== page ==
Alpha Centauri is the brightest star in the southern Centaurus constellation. It is the fourth brightest star in the night sky, with a magnitude of -0.01. It is visible in the Southern Hemisphere, and is too far south for most of the Northern Hemisphere to see.
Alpha Centauri is a binary star system of two stars A & B. The distance between them is quite close. To the naked eye, the stars are too close for the eye to be able to see them as separate. Their orbit is about the distance of the giant planets from our Sun.
There is a third star, Proxima Centauri (or Alpha Centauri C). This is usually considered separately, but in fact it is also gravitationally connected to the other two. It is actually slightly closer to us, with a very much larger orbit around A and B.
System[change | change source]
Viewed as a triple star system, Alpha Centauri is the closest to our own, being 4.2-4.4 light years (ly) away. It consists of two main stars, Alpha Centauri A and Alpha Centauri B (which form a binary star together) at a distance of 4.36 ly, and a dimmer red dwarf named Proxima Centauri at a distance of 4.22 ly. Both of the two main stars are rather similar to the Sun. The larger star, Alpha Centauri A, is the most similar to the Sun, but a little larger and brighter.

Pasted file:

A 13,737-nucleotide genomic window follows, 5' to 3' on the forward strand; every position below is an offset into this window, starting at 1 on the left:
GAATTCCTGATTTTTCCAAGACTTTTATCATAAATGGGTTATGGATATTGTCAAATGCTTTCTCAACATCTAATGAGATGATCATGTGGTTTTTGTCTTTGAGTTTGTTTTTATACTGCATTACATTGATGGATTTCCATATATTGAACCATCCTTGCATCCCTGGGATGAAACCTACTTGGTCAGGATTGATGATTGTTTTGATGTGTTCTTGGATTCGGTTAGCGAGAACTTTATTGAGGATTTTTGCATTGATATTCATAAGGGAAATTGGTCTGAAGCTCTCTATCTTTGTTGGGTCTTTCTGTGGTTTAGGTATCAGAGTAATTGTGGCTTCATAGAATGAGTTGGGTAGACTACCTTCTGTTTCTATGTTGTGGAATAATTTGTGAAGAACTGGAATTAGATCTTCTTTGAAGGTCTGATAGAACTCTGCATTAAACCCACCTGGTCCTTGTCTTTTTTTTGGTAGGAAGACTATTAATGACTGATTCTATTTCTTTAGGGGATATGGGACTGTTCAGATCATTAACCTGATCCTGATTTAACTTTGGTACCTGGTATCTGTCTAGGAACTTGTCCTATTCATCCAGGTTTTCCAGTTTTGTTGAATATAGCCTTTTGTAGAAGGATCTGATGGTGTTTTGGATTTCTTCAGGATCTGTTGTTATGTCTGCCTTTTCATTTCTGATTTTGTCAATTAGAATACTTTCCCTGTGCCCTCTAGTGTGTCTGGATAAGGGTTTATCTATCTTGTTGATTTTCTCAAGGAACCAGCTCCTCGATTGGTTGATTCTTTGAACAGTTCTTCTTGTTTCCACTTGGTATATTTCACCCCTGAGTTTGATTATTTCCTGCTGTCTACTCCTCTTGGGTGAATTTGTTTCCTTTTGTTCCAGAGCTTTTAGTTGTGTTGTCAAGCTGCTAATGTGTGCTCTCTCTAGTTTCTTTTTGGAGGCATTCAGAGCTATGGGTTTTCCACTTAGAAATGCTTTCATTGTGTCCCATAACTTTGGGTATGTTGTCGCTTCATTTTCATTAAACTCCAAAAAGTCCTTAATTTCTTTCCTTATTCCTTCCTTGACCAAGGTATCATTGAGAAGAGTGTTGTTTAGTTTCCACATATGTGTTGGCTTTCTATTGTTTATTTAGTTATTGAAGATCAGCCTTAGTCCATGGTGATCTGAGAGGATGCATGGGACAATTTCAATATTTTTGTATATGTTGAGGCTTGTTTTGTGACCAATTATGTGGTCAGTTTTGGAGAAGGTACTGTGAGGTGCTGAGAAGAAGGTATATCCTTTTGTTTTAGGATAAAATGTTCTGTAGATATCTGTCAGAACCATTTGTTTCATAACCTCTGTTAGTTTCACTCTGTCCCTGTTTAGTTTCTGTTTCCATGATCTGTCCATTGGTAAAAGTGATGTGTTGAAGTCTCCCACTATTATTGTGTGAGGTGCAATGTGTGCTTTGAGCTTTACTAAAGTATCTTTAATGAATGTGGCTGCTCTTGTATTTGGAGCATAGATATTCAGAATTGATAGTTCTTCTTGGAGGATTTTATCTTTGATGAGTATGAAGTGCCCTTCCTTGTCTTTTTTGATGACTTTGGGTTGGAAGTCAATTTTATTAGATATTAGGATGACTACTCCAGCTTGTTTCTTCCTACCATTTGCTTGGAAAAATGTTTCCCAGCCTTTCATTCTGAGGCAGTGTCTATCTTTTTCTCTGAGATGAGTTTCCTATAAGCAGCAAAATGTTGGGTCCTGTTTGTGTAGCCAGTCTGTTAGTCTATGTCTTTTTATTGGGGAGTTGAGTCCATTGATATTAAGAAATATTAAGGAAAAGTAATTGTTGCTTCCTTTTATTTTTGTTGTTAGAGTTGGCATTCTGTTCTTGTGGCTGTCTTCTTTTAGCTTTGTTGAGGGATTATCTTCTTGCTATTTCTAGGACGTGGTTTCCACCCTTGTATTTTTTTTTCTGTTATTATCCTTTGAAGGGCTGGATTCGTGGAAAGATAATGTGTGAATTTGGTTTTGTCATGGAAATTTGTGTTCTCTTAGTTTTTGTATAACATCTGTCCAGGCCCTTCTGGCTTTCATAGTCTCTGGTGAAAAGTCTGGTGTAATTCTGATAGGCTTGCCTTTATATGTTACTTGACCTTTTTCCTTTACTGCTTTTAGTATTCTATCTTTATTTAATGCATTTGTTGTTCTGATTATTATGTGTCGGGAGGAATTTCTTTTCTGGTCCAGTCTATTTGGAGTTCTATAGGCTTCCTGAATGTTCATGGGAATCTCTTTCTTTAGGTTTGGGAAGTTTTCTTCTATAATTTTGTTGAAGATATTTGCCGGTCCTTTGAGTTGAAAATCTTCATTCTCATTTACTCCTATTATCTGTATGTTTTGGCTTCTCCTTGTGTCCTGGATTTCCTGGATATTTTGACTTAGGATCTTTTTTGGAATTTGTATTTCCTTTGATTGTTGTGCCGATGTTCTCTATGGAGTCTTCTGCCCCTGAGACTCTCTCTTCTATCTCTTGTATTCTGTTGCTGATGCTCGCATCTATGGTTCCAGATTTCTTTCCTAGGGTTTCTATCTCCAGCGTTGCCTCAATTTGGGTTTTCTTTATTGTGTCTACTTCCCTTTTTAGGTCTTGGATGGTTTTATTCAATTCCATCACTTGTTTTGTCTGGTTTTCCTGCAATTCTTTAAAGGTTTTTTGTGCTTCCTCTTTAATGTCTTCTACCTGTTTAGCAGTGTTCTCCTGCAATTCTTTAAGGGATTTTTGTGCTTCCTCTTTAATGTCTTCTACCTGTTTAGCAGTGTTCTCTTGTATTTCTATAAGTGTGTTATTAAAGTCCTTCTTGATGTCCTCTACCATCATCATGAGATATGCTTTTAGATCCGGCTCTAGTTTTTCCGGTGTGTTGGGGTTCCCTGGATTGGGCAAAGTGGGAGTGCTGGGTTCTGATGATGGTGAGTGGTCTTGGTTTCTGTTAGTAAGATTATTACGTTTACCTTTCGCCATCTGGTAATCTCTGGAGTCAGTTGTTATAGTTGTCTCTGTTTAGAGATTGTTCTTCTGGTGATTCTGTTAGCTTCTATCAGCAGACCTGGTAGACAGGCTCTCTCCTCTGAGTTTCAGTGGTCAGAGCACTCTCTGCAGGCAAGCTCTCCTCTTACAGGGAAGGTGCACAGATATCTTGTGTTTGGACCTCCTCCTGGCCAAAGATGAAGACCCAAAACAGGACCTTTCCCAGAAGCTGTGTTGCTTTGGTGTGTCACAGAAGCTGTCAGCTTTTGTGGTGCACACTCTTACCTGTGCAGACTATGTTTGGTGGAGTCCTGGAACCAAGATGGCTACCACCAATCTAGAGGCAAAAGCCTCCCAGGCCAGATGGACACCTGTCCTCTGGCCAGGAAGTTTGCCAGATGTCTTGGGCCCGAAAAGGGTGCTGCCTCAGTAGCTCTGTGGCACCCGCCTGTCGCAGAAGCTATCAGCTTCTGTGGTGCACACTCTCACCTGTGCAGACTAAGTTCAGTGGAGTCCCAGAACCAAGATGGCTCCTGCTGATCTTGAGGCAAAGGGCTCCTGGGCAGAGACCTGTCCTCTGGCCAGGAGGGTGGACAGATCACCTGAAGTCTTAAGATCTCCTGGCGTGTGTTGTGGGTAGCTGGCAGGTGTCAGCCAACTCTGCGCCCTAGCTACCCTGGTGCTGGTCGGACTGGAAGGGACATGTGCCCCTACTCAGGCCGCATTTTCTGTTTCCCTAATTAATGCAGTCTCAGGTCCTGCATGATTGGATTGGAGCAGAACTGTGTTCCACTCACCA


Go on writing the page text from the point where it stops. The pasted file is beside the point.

- The next closest star is Barnard's Star.
Related pages[change | change source]
Notes[change | change source]
Pourbaix, D. (2002). "Constraining the difference in convective blueshift between the components of alpha Centauri with precise radial velocities". Astronomy and Astrophysics. 386 (1): 208–85. arXiv:astro-ph/0202400. Bibcode:2002A&A...386..280P. doi:10.1051/0004-6361:20020287. Unknown parameter
- Other names are Rigil Kentaurus or Rigil Kent, Toliman and Bungula. Alpha Centauri A is also known as HD 128620, HR 5459, CP-60°5483, GCTP 3309.00A, and LHS 50. Alpha Centauri B is also known as HD 128621, HR 5460, GCTP 3309.00B, and LHS 51.